Working halfheartedly

 I would guess that the magnification power of the mind hovers somewhere around 10x the actual reality of any situation.

Humanly events—like, say, the breakup of a relationship—tend to fill one’s head till it spills out the ears.

Playing hooky from work to lick the wounds isn’t an option for those of us who have to pay rent and purchase fine bottles of Gamay Noir so we trundle on, forcing our outer shells to mimic their former in-love glory while our insides writhe in agony. Joy.

Most people quietly process matters of the heart by heading to work, staring blankly at a screen for eight hours, and doing just enough to stay under the boss’s radar. An informal poll of some friends revealed a common theme – their normal workday productivity shrank to the bare minimum. Some even got away with doing nothing for weeks and months after a break up.

One girlfriend took two years to get over a cheating ex and had to move back home for free rent and mom-love dinners. None spoke to senior managers about their situation. All agreed that such things are private and would be unprofessional to voice at work. That’s just in my small realm, but everyone I know has been through it so multiply that by however many people are in the dating pool, sprinkle it with B.C.’s 41.0 per cent divorce rate, and serve up a big ol’ slice of lackluster-performance pie.

I googled the subject, looking for statistics on how our romantic worlds affect productivity and didn’t find much with Canadian relevance. A 2002 Wall Street Journal story reported that the workplace costs of romantic heartbreak from lost productivity, absenteeism, and increased errors and accidents hover around $11 billion dollars per year in the US. The info was based on an extensive study done by The Grief Recovery Institute in Sherman Oaks, CA. (Interestingly, the same study reported that loss of a pet costs the workplace $2.4 billion, financial trouble $4.6 billion, family crisis $9 billion, and the loss of a loved on $37.6 billion).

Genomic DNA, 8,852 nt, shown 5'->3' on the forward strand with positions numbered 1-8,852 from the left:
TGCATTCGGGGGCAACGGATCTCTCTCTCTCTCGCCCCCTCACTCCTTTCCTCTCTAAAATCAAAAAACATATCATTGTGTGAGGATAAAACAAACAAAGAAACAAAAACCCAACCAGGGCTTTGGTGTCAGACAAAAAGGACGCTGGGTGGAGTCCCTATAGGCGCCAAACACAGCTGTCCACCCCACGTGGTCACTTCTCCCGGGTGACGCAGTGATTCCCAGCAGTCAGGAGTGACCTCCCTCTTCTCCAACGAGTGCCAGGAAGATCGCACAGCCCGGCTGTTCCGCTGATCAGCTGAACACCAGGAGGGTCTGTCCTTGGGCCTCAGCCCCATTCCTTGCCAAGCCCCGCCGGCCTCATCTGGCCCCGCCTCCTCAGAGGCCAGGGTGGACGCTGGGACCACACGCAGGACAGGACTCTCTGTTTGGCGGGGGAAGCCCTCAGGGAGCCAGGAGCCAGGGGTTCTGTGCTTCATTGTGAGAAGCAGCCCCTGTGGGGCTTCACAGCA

So the healing process—that queasy, distracted, unmotivated perma-zone we wallow in when our hearts are bruised (not broken, no heart can be broken—fight the power)—is kryptonite to vocation. The same study says that 85 per cent of management-level decision makers said their decision-making abilities ranked from very poor to fair in the weeks or months following a grief incident. So our bosses are not impervious, which might just make them understanding. Sacrebleu.

I don’t think the boss’s easy chair should be a quasi-psychologist’s couch, but there is something to be said for direct honesty. I recently waded through the sticky swale of a break-up, barely functioning in silence until the guilt of my inability to focus at work forced me to spill the beans to Matt. Because I had managed to meet my deadlines he hadn’t noticed anything was wrong, but crossing that no-no line gave me a certain boost. There was no more reason to feel guilty, which gave me extra energy to devote to writing.

Sharing (not gushing—they don’t need details) can have a marvelous motivational quality, even if it’s only because you realize how rueful you sound outside of your own head.
No matter how agony chooses you, know that it’s bound to stay a little while and addressing it helps. In my own case, solving my issue at work stopped the past from meddling with my present.

The future, as always, is flawless.